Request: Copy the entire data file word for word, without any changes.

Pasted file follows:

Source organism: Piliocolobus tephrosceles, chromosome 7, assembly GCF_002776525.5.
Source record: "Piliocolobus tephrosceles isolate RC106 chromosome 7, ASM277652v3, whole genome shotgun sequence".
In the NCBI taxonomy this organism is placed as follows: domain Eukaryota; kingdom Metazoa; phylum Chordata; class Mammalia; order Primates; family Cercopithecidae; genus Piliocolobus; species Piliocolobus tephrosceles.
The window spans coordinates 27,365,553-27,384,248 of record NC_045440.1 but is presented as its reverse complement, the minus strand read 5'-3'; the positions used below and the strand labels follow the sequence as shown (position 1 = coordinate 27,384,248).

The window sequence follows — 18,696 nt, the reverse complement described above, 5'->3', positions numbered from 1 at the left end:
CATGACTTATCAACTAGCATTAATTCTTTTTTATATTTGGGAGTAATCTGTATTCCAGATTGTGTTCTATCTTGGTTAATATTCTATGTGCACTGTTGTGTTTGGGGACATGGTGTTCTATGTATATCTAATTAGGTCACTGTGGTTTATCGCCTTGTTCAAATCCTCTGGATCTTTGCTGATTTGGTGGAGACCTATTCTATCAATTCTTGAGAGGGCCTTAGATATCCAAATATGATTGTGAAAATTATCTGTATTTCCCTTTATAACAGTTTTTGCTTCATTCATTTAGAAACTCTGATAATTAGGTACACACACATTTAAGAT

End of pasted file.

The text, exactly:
Source organism: Piliocolobus tephrosceles, chromosome 7, assembly GCF_002776525.5.
Source record: "Piliocolobus tephrosceles isolate RC106 chromosome 7, ASM277652v3, whole genome shotgun sequence".
In the NCBI taxonomy this organism is placed as follows: domain Eukaryota; kingdom Metazoa; phylum Chordata; class Mammalia; order Primates; family Cercopithecidae; genus Piliocolobus; species Piliocolobus tephrosceles.
The window spans coordinates 27,365,553-27,384,248 of record NC_045440.1 but is presented as its reverse complement, the minus strand read 5'-3'; the positions used below and the strand labels follow the sequence as shown (position 1 = coordinate 27,384,248).

The window sequence follows — 18,696 nt, the reverse complement described above, 5'->3', positions numbered from 1 at the left end:
CATGACTTATCAACTAGCATTAATTCTTTTTTATATTTGGGAGTAATCTGTATTCCAGATTGTGTTCTATCTTGGTTAATATTCTATGTGCACTGTTGTGTTTGGGGACATGGTGTTCTATGTATATCTAATTAGGTCACTGTGGTTTATCGCCTTGTTCAAATCCTCTGGATCTTTGCTGATTTGGTGGAGACCTATTCTATCAATTCTTGAGAGGGCCTTAGATATCCAAATATGATTGTGAAAATTATCTGTATTTCCCTTTATAACAGTTTTTGCTTCATTCATTTAGAAACTCTGATAATTAGGTACACACACATTTAAGAT